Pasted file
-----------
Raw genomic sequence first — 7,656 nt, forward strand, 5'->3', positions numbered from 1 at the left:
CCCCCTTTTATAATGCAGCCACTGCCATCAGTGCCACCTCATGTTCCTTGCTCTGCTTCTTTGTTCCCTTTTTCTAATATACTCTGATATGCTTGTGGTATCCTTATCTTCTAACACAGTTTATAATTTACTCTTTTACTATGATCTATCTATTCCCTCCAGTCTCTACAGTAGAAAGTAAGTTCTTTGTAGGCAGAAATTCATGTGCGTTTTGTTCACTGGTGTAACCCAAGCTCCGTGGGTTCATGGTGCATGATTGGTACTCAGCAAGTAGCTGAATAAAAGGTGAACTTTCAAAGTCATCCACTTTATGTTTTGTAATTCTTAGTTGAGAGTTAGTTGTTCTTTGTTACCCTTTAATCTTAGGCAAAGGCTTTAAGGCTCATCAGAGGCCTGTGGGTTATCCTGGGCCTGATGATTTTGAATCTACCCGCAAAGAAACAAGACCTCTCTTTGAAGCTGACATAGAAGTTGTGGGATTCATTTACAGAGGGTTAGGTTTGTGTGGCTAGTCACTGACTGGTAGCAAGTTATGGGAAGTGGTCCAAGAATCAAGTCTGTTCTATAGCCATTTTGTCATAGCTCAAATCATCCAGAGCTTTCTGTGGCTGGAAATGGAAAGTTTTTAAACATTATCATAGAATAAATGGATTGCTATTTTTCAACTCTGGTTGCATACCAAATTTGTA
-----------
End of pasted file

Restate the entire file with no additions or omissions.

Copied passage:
Raw genomic sequence first — 7,656 nt, forward strand, 5'->3', positions numbered from 1 at the left:
CCCCCTTTTATAATGCAGCCACTGCCATCAGTGCCACCTCATGTTCCTTGCTCTGCTTCTTTGTTCCCTTTTTCTAATATACTCTGATATGCTTGTGGTATCCTTATCTTCTAACACAGTTTATAATTTACTCTTTTACTATGATCTATCTATTCCCTCCAGTCTCTACAGTAGAAAGTAAGTTCTTTGTAGGCAGAAATTCATGTGCGTTTTGTTCACTGGTGTAACCCAAGCTCCGTGGGTTCATGGTGCATGATTGGTACTCAGCAAGTAGCTGAATAAAAGGTGAACTTTCAAAGTCATCCACTTTATGTTTTGTAATTCTTAGTTGAGAGTTAGTTGTTCTTTGTTACCCTTTAATCTTAGGCAAAGGCTTTAAGGCTCATCAGAGGCCTGTGGGTTATCCTGGGCCTGATGATTTTGAATCTACCCGCAAAGAAACAAGACCTCTCTTTGAAGCTGACATAGAAGTTGTGGGATTCATTTACAGAGGGTTAGGTTTGTGTGGCTAGTCACTGACTGGTAGCAAGTTATGGGAAGTGGTCCAAGAATCAAGTCTGTTCTATAGCCATTTTGTCATAGCTCAAATCATCCAGAGCTTTCTGTGGCTGGAAATGGAAAGTTTTTAAACATTATCATAGAATAAATGGATTGCTATTTTTCAACTCTGGTTGCATACCAAATTTGTA